—Submitted by a parent


Posted March 27, 2009

I am currently in 9th grade and i really enjoy this school. I have been here since 4th grade. I enjoy going to this school because I've known all the kids for a long time, and its easier to talk to people. I don't think there is a bullying issue with this school, because it's never happened to me and I rarely ever see it.
—Submitted by a student


Posted January 28, 2009

I really love my school. I am in 6th grade and i have been there since kindergaten. I really love this school. but I think I will move out in high school, just so i can explore new things and make new friends. But if there is any parents lookin gfo ra good middle school, I think that UMS is great because there is alot of welcoming kids here, including me. But one thing I dont really like is the teachers. some of them are really weird. but we really have good electives and I am having fun.
—Submitted by a student


Posted October 17, 2008

i't an ok school, i have liked it. But you are with the same kids from k-12 which is good, but you also have all the same kids picking on you. The teacher are good, but there isn't much extra curriculum. It is a very small school which is good and bad. but i want to go to a different school for the rest of my school years.
—Submitted by a student


Posted August 29, 2008

This school has been exceptional for my son. He has been there since 1st grade and loves and excels at school, enjoys his friends and teachers and aspires to be a doctor. The school has gone through transition but the committement to excellence and student centered teaching is present at all levels.
—Submitted by a parent


Posted March 17, 2008

This is by far the best all around school in town. Great emphasis on academics, but also a comprehensive extracurricular program. Great administration, and high quality teachers. The advisor/advisee program gives a real sense of community and makes sure the no child gets lost in the shuffle. The smaller size of the classes is a huge plus. This is a K-12 school, and the staff takes advantage of all the opportunities this offers. Highly recommended, but tough to get into there s at least twice as many applications as openings I guess that says a lot right there!
—Submitted by a parent


Posted March 4, 2008

We have been pleased with the school and have had our kids in the school since kindergarten. If your child is self directed, and a good to above average student this school is great and I would give it a 4 or 5 star. There are lots of activities and the parents are very involved. If you child is not motivated or struggles a little, this is probable not the school for your child. The school does not have much interest in kids that are not self- directed and will happily let your child flounder without any intervention. I have kids on both ends of the spectrum so the best I can give it is a 3 star.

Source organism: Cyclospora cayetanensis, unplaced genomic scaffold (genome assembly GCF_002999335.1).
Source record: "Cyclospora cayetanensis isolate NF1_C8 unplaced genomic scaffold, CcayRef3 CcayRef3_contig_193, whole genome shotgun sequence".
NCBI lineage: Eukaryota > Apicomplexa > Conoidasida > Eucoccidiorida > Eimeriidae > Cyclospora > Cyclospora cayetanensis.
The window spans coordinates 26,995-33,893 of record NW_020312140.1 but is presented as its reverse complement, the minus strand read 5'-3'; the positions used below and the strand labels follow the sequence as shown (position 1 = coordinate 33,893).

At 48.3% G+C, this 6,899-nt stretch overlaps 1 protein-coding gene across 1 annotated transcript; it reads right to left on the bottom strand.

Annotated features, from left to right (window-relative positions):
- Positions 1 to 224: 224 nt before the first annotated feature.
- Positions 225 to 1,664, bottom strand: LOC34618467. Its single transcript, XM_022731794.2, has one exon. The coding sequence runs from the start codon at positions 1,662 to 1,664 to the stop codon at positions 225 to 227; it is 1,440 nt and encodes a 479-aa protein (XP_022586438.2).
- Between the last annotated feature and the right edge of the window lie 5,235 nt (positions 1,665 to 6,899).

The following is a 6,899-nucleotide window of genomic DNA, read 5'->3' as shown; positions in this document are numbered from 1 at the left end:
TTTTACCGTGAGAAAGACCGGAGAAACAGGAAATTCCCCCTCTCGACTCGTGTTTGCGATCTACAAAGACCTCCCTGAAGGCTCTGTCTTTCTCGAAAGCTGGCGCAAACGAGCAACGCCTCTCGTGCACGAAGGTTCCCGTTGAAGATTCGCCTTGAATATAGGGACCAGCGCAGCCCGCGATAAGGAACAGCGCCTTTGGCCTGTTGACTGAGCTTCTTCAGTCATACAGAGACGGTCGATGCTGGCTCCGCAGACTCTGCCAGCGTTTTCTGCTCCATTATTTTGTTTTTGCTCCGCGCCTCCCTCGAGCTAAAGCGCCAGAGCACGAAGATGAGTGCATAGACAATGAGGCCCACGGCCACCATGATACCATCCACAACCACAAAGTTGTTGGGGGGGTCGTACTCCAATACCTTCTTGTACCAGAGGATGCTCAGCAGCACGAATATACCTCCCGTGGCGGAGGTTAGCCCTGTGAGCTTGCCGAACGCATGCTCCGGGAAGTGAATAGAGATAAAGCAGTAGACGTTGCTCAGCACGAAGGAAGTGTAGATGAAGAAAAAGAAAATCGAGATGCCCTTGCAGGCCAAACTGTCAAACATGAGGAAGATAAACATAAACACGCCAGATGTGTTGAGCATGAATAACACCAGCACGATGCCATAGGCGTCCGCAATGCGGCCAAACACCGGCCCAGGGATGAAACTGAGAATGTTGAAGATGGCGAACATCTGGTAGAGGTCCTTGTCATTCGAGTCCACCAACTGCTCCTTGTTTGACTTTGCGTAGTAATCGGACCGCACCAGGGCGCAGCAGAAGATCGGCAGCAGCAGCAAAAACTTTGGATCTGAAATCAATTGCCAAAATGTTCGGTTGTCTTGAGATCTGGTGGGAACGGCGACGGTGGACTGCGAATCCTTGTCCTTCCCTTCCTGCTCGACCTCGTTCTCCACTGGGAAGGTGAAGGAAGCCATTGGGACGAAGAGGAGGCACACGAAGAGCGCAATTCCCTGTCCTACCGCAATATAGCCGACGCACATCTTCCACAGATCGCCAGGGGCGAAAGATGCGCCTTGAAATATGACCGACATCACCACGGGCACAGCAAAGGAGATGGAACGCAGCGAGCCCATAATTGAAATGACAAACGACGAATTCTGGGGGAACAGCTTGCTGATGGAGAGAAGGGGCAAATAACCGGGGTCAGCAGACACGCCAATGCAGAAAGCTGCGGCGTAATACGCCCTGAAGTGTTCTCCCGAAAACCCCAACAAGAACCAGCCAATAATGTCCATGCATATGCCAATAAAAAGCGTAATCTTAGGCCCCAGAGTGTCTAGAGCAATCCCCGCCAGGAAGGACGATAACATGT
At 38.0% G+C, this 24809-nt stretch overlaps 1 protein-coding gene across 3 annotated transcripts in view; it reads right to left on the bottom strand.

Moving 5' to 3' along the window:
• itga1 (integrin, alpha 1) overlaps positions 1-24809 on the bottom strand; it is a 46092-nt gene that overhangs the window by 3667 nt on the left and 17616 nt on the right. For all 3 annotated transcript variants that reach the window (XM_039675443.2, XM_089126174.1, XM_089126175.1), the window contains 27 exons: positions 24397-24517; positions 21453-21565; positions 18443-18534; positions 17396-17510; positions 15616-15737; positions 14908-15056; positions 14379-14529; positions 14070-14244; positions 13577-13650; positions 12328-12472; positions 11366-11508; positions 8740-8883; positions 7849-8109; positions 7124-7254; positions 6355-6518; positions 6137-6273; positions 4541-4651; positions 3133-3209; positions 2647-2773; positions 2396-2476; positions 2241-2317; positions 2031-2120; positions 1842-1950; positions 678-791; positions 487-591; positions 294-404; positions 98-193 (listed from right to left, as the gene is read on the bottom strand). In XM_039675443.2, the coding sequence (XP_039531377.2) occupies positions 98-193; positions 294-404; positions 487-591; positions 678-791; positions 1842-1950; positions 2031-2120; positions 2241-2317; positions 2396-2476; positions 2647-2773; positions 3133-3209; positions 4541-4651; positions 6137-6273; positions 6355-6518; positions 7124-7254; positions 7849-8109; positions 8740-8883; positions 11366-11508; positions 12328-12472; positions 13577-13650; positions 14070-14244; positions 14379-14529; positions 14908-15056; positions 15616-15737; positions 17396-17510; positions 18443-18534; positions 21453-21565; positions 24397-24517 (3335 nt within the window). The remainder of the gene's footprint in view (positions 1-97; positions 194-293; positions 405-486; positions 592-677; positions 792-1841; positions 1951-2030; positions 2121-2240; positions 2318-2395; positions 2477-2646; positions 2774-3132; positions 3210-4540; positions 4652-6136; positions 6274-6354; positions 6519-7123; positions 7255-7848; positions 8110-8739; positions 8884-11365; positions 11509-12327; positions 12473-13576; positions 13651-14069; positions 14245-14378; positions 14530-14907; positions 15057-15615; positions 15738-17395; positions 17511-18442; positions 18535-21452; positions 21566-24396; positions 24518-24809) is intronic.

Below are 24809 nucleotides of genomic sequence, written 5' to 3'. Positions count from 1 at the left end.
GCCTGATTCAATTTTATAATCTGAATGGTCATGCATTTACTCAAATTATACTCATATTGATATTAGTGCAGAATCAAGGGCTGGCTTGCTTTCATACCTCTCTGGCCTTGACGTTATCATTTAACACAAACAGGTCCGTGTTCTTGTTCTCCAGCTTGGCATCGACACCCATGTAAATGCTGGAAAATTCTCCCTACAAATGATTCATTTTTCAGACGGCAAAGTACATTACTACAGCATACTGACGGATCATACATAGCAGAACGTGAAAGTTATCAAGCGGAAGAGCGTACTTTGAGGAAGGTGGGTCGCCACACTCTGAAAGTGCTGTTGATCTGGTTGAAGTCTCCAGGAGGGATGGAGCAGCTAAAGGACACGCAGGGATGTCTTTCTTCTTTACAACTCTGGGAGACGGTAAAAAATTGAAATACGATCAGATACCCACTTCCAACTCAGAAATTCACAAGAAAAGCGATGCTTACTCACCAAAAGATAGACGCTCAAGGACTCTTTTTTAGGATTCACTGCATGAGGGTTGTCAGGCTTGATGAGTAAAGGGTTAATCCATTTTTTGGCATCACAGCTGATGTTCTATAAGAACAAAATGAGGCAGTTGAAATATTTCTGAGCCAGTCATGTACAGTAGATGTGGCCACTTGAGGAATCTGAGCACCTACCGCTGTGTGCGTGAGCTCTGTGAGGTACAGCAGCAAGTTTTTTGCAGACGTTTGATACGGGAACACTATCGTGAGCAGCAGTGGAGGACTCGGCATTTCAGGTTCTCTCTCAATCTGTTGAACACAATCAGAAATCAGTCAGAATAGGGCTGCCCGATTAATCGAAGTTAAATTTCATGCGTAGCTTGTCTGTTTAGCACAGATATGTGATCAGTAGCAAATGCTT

—Submitted by a parent


Posted January 27, 2008

I am strongly considering removing my child from this school. Half way through her first grade year, my child cannot tell me what 2+1 is on a flash card. No discipline, little structure and a very weak grade school curriculum.
—Submitted by a parent


Posted September 7, 2007

I am a parent of a student and ex-student. My daughter started this school in kindergarten and is now a senior in high school, and my son kicked out of school the end of his third grade year. The leadership at the school is substandard at most. This school is not equipt to handle anything but the average student. I can honestly say that my third grader (now in 6th at another school) did have behavior problems. The school handled this by excluding him from other students thus bring more negative attention to him by other students and faculty. Needless to say this made him feel alienated socially and academically. The school psychologist went so far as to diagnose him as bi-polar whereas a professional dismissed this thought. My son now gets near straight A's and loves school.
—Submitted by a parent


Posted July 31, 2007

Mrs. Martin (2nd/3rd) we enjoyed. Mrs. Hunter (3rd/4th) has been wonderful for my child and takes the time to work with him. He has special needs, and made, on her own time, a workbook that is @ his level.
—Submitted by a parent


Community ratings and reviews do not represent the views of GreatSchools nor does GreatSchools check their accuracy or verify the reviewers' identities. Use your discretion when evaluating these reviews.